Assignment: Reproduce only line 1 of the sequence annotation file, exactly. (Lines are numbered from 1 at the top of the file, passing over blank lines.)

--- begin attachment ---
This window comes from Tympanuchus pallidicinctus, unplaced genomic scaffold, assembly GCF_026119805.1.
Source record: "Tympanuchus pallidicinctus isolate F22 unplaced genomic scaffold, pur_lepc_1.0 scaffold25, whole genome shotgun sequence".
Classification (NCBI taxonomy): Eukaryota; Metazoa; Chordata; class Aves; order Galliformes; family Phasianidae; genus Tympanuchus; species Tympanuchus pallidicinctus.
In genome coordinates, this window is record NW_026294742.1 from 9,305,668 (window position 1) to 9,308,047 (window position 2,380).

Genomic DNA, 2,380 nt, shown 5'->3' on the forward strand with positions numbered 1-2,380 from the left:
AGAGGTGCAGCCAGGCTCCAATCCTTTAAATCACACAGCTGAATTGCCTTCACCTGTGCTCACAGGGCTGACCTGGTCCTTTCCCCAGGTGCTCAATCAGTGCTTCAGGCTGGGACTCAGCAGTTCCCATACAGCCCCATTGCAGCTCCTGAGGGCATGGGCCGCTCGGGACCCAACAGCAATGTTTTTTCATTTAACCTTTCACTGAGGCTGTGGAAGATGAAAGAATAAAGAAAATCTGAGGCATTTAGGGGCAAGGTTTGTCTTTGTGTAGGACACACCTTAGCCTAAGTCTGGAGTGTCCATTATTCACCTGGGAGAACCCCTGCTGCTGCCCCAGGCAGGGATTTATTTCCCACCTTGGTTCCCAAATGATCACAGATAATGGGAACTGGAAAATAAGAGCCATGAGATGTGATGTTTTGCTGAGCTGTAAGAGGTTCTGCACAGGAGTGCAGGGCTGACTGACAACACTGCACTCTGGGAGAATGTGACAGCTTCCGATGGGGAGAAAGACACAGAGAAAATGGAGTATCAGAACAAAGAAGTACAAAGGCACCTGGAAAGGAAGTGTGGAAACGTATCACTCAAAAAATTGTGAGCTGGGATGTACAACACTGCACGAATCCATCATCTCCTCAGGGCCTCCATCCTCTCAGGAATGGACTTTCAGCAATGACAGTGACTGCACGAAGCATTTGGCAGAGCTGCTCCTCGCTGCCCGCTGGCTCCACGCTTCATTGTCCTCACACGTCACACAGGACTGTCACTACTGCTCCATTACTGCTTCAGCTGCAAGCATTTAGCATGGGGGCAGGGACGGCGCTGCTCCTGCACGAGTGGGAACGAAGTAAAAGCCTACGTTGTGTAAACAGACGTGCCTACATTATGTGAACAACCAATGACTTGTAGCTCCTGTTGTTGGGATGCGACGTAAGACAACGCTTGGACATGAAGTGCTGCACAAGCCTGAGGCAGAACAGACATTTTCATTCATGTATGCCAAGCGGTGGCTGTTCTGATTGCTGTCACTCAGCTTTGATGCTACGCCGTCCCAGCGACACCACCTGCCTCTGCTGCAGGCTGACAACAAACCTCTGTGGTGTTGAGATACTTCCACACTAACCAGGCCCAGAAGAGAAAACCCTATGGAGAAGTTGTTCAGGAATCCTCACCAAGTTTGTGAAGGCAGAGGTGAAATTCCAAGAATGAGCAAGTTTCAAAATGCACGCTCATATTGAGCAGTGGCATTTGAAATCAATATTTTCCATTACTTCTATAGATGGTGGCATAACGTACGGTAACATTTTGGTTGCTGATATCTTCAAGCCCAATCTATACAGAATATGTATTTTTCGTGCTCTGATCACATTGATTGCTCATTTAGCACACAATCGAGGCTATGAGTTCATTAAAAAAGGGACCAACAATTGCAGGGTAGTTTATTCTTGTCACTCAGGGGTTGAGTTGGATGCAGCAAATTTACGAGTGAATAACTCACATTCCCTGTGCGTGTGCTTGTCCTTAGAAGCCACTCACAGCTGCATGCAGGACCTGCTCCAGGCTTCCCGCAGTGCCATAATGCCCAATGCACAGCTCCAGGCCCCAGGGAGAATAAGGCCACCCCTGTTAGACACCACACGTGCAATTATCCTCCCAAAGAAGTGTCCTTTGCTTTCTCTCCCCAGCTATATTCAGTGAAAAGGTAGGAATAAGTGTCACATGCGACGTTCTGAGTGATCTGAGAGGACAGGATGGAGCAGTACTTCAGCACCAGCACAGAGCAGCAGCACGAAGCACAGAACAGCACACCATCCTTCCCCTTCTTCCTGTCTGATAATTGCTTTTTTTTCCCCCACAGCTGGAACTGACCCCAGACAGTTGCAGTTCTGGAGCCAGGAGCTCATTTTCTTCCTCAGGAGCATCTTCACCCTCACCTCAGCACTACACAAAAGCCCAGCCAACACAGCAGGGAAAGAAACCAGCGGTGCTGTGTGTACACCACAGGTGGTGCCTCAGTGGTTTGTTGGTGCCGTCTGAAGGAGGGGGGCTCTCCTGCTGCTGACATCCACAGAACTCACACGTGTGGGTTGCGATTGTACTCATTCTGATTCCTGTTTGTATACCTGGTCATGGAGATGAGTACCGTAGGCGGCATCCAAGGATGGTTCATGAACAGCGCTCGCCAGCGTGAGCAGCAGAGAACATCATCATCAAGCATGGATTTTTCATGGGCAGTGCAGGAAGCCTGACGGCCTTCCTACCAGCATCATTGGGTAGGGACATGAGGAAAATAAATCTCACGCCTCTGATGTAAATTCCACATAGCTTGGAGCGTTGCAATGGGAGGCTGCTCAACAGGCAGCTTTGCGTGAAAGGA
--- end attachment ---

This window comes from Tympanuchus pallidicinctus, unplaced genomic scaffold, assembly GCF_026119805.1.